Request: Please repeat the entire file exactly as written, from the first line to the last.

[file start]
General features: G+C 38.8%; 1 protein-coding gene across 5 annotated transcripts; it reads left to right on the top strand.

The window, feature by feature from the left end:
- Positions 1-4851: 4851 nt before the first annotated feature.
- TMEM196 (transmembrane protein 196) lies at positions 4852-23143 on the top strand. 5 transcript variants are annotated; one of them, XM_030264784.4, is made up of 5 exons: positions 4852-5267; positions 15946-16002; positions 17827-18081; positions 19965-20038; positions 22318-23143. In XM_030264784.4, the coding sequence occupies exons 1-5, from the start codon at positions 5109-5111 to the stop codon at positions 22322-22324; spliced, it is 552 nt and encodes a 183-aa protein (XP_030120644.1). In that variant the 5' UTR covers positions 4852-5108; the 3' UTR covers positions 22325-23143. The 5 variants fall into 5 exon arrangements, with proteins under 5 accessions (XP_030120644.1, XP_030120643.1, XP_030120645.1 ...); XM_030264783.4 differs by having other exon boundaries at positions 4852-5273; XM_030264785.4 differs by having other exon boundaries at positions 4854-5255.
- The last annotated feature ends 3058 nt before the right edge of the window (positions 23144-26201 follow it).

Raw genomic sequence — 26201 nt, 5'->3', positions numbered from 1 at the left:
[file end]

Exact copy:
General features: G+C 38.8%; 1 protein-coding gene across 5 annotated transcripts; it reads left to right on the top strand.

The window, feature by feature from the left end:
- Positions 1-4851: 4851 nt before the first annotated feature.
- TMEM196 (transmembrane protein 196) lies at positions 4852-23143 on the top strand. 5 transcript variants are annotated; one of them, XM_030264784.4, is made up of 5 exons: positions 4852-5267; positions 15946-16002; positions 17827-18081; positions 19965-20038; positions 22318-23143. In XM_030264784.4, the coding sequence occupies exons 1-5, from the start codon at positions 5109-5111 to the stop codon at positions 22322-22324; spliced, it is 552 nt and encodes a 183-aa protein (XP_030120644.1). In that variant the 5' UTR covers positions 4852-5108; the 3' UTR covers positions 22325-23143. The 5 variants fall into 5 exon arrangements, with proteins under 5 accessions (XP_030120644.1, XP_030120643.1, XP_030120645.1 ...); XM_030264783.4 differs by having other exon boundaries at positions 4852-5273; XM_030264785.4 differs by having other exon boundaries at positions 4854-5255.
- The last annotated feature ends 3058 nt before the right edge of the window (positions 23144-26201 follow it).

Raw genomic sequence — 26201 nt, 5'->3', positions numbered from 1 at the left: